And what this has done to the rotation if they can somehow win this series for the Division Series is another story.
Now, if there is something wrong with Scherzer, whether it’s the oblique or a part of the recovery process he hasn’t reached which is limiting his ability to command or even throw his pitches, then he probably shouldn’t be out there. This isn’t one of those “70 percent of Scherzer is better than anyone else” because this isn’t 70 percent of Scherzer.
Again, Scherzer doesn’t get crushed in the manner the Braves and Padres have crushed him in the last week. It was the fourth time in his last eight starts Scherzer has allowed four or more runs. He has a 4.18 ERA in 47.1 IP during that span, having allowed nine home runs over those eight starts.
There was more evidence of something being amiss with Scherzer.
While he said after the game he didn’t have his good fastball, it was in the fifth inning when he faced Ha-Seong Kim and allowed an opposite field single on a slider, a guy who really struggles to hit fastballs 95 mph and higher. But after Scherzer threw him a first-pitch fastball, he went with four straight sliders which played into Kim’s bat speed, and the result was a single which started the end of Scherzer’s night.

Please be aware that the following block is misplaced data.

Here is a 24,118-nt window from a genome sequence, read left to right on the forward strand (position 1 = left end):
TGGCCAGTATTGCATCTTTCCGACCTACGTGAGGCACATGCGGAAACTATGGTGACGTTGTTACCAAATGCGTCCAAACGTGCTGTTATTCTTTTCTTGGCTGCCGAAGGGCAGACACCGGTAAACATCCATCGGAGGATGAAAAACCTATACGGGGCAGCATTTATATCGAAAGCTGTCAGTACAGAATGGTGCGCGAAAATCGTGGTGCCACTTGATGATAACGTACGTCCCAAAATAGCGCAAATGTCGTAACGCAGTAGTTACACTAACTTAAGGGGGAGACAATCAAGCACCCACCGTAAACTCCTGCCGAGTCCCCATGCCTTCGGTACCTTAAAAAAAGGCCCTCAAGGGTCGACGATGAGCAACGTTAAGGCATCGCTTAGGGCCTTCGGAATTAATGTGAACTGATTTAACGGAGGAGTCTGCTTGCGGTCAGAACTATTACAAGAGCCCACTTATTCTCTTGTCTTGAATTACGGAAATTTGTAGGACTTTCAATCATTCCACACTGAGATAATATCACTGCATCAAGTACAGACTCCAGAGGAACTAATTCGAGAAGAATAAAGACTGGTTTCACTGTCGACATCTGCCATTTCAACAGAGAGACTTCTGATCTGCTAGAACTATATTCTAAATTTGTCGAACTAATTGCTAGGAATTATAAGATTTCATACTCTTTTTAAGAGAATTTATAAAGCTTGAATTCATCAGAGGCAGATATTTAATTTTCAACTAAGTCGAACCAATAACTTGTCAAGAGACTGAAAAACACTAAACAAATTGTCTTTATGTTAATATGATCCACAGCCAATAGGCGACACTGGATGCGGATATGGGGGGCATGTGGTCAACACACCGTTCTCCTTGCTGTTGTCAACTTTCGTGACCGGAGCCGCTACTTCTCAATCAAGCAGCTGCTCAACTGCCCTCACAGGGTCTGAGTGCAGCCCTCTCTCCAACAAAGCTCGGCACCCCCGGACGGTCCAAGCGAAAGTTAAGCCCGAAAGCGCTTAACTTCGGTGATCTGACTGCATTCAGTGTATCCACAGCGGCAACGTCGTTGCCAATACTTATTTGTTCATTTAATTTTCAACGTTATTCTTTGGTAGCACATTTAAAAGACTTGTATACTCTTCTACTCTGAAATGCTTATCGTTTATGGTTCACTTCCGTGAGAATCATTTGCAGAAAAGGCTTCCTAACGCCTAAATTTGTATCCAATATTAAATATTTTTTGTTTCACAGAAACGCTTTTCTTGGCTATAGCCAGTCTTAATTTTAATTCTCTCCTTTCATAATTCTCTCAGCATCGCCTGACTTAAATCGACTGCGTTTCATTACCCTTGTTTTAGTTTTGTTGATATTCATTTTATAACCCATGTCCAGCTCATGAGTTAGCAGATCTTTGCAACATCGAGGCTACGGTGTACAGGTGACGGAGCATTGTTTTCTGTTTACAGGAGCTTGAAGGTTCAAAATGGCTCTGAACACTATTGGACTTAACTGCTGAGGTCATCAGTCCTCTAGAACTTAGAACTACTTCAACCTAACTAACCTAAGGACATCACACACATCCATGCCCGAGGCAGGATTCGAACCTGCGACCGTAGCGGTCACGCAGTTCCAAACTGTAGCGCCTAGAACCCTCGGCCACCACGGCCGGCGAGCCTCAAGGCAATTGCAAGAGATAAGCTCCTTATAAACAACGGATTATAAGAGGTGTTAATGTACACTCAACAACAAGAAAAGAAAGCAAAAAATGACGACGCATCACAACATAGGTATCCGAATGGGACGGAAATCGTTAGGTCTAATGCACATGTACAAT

Since when does Scherzer do hitters a favor?
Since deGrom came back from the injured list in early August, the Mets are 10-11 in starts made by both he and Scherzer, including last night. That’s not exactly what they or the Mets signed up for when they inked Scherzer last fall. The Mets are only going to go as far as Scherzer and deGrom take them this fall, and the formula the Mets have dreamt about and literally banked on has failed them in the last week.
It’s now up to deGrom to deliver for the Mets and get this series to tomorrow. The Mets were perhaps hoping they could keep him out of this game and this series as a whole, instead saving him for a game one start against the Dodgers in Los Angeles on Tuesday.
But now they’re in survival mode, merely hoping they get a game on Sunday night against the Padres. They’re in dire need of a shutdown performance from deGrom now, with hopes the offense can score enough runs against Blake Snell later tonight.
But for that to happen, the Mets will need to resemble the team they had for the first 130 games of the season, and less like the one which succumbed to the pressure of the moment in Atlanta last weekend.